What the Upcoming Elections Mean for Business and Your Retail Training
By Bob Phibbs
If you live in the United States, you are no doubt aware that there is a presidential election going on. (If you live outside the United States, I shudder to think what your opinion of us is right now.)
This election has consumed our 24-hour news cycle for months, and the reasons for that are growing increasingly heated. There is a growing feeling of uncertainty about the possibility for civil discourse surrounding our hunt for our next leader.
In many real and tangible ways, it is turning people against one another.
I'm not just talking about the high-profile things, like fist-fights at campaign rallies.
I'm also talking about the untold resentments between family members and friends, largely thanks to Facebook and other social media.
Be honest, how many people have you un-friended in recent months because of something they said that inflamed you?
I'm betting it's more than one.
So what does this have to do with retail sales training? Plenty.
Your sales associates must have the level of common sense needed to tread the line between divided opinions. Their retail training must cover what to do when they encounter customers' comments, buttons or even t-shirts and want to express their own opinions.
Crash Course In Election-Year Etiquette
Let's start with the most basic notion here, but I bet it's one that you haven't thought of: You need to immediately coach all of your associates on the common sense that they are never to express their own political opinions to a customer.
I mention common sense, but the fact is that common sense is not always too common.
Take for example: Your salesperson is checking out a customer and that customer is complaining to the friend standing next to them about how much they hate a certain businessman who is running for president.
I'm betting that at least five times out of 10, if the associate and the customers have established any sort of rapport at all, that associate will be tempted to chime in with something to the effect of, "I know, right? That guy!"
It's human nature. We all want to express ourselves, and particularly with emotionally charged subjects such as this election.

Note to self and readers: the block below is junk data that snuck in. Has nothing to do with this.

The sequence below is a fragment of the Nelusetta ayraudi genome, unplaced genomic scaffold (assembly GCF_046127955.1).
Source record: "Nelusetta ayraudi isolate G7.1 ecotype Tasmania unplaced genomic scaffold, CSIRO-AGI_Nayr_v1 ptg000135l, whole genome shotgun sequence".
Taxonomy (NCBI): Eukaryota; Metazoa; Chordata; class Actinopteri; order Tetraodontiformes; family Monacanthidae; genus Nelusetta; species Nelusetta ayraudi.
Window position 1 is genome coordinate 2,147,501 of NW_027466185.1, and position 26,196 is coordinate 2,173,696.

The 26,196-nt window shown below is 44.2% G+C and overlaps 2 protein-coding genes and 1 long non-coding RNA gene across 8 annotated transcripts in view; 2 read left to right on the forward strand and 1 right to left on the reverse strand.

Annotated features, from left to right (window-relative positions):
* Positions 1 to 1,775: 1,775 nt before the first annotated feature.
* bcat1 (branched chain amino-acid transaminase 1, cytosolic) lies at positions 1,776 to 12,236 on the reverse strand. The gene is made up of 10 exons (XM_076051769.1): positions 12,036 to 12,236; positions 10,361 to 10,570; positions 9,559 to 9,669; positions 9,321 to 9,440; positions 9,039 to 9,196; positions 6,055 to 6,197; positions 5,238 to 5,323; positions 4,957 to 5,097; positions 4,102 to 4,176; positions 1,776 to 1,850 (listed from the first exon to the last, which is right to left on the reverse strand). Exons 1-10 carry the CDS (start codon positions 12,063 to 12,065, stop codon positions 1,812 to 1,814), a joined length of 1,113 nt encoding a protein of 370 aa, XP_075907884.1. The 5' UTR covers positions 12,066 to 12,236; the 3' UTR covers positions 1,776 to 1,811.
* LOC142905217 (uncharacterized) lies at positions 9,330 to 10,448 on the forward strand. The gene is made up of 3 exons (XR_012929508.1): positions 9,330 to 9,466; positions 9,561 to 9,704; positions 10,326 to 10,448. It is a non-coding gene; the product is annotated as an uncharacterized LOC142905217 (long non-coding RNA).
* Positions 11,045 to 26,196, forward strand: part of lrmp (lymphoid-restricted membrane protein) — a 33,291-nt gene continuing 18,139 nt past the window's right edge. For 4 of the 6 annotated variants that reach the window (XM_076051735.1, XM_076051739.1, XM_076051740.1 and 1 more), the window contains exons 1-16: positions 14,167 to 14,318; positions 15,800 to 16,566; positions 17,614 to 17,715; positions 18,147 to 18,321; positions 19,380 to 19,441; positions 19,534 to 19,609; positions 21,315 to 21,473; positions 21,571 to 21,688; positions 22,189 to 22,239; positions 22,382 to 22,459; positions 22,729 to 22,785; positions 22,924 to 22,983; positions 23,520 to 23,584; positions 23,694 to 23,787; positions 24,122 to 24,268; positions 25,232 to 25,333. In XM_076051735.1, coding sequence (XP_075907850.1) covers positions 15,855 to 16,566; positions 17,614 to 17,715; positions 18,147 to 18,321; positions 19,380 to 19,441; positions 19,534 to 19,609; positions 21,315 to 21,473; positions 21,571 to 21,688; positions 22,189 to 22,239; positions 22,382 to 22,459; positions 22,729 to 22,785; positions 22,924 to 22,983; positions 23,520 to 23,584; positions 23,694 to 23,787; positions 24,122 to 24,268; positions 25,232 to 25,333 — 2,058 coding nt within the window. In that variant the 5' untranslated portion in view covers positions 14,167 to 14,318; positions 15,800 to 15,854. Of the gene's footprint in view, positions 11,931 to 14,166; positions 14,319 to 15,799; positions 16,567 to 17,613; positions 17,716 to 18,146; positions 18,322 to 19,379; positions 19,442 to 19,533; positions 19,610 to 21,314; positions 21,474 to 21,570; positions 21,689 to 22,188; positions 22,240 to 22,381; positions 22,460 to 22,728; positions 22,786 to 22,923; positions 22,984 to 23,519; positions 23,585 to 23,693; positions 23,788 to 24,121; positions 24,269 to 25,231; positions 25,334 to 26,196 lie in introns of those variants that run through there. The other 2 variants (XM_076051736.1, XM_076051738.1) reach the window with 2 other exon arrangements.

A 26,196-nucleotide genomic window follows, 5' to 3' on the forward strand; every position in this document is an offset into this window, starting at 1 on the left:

But it's absolutely crucial that your associates do not express themselves on this topic. This is the most polarizing election our country has seen in years, and a single instance of taking sides could alienate half of your potential audience.
Maybe the person next in line is a fervent supporter of that particular businessman, and he now associates your store and your brand with being on the other side of the very wide aisle from him. Maybe he pulls out a phone and starts a dialogue with your employee who is wearing your store's name tag.
People talk, as you know, and reputations are formed in an instant. Think about brands like Chick-Fil-A and Hobby Lobby, which have managed to alienate entire demographics by putting politics into their retail business.
This Election Is a Landmine, Not a Marketing Opportunity
I know it's tempting for some businesses to view all of the media buzz surrounding the election as an opportunity, but there is more harm than good to be had. I saw a reader board the other day, "Trump doesn't want you toupee too much for ..." If I'm a retailer of skin-care products, it might be tempting to use some variation on "feel the burn" to market my aloe cream, but that too would be a mistake.
Retail should be a politically neutral business.
As I say in my keynote presentations, "They're all purple and their money's green."
Your job is to take care of your customers and get them the products and services they need and want. Your job is not to preach to them. Unless of course, you're willing to commit yourself publicly to a political cause, like the two businesses I named just a little while ago. Then you'll suffer the same types of social media backlash they have.
And if any sort of drastic change occurs in the political landscape, lots of people are going to be angry.
Heck, many already are. They are going to vent openly and often. Just make sure your employees understand the boundaries of personal opinion when they are working on your salesfloor.
Your employees are going to need careful and consistent coaching about how to diplomatically take care of each and every customer, without ever once betraying their own personal opinions.
For retailers who look at employee training to create an exceptional experience for shoppers, once the dust has settled and the new leader of the free world has been chosen, what then?
Your mission remains the same, no matter who is named president or who is appointed to replace the deceased Justice Scalia - within your four walls, you want to create an exceptional experience.
An experience that for those few minutes makes a stranger feel welcome, feel like the most important person in the world, feel like they are dealing with a trusted advisor.
That's what forms the stickiness between individuals of a community. And I would add, the lack of those acknowledgements that we are more alike than different are what have brought us to the brink of such a divided country.
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